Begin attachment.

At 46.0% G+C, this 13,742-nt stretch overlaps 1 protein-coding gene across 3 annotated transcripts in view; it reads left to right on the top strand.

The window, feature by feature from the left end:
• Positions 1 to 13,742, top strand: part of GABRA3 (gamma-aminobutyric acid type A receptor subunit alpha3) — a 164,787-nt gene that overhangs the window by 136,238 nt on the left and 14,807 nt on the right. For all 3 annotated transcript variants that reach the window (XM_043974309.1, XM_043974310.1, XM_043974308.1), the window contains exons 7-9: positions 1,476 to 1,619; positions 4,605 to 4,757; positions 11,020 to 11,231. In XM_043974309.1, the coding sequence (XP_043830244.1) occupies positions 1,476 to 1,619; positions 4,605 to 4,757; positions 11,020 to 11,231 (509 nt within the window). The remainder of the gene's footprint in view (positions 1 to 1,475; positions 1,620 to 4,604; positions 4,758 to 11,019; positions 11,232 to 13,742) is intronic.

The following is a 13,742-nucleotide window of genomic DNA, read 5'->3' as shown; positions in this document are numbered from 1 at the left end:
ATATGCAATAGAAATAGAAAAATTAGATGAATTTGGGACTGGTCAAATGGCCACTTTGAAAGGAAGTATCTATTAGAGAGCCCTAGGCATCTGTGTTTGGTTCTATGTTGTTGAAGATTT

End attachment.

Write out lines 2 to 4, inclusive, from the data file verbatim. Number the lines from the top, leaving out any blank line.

The window, feature by feature from the left end:
• Positions 1 to 13,742, top strand: part of GABRA3 (gamma-aminobutyric acid type A receptor subunit alpha3) — a 164,787-nt gene that overhangs the window by 136,238 nt on the left and 14,807 nt on the right. For all 3 annotated transcript variants that reach the window (XM_043974309.1, XM_043974310.1, XM_043974308.1), the window contains exons 7-9: positions 1,476 to 1,619; positions 4,605 to 4,757; positions 11,020 to 11,231. In XM_043974309.1, the coding sequence (XP_043830244.1) occupies positions 1,476 to 1,619; positions 4,605 to 4,757; positions 11,020 to 11,231 (509 nt within the window). The remainder of the gene's footprint in view (positions 1 to 1,475; positions 1,620 to 4,604; positions 4,758 to 11,019; positions 11,232 to 13,742) is intronic.

The following is a 13,742-nucleotide window of genomic DNA, read 5'->3' as shown; positions in this document are numbered from 1 at the left end: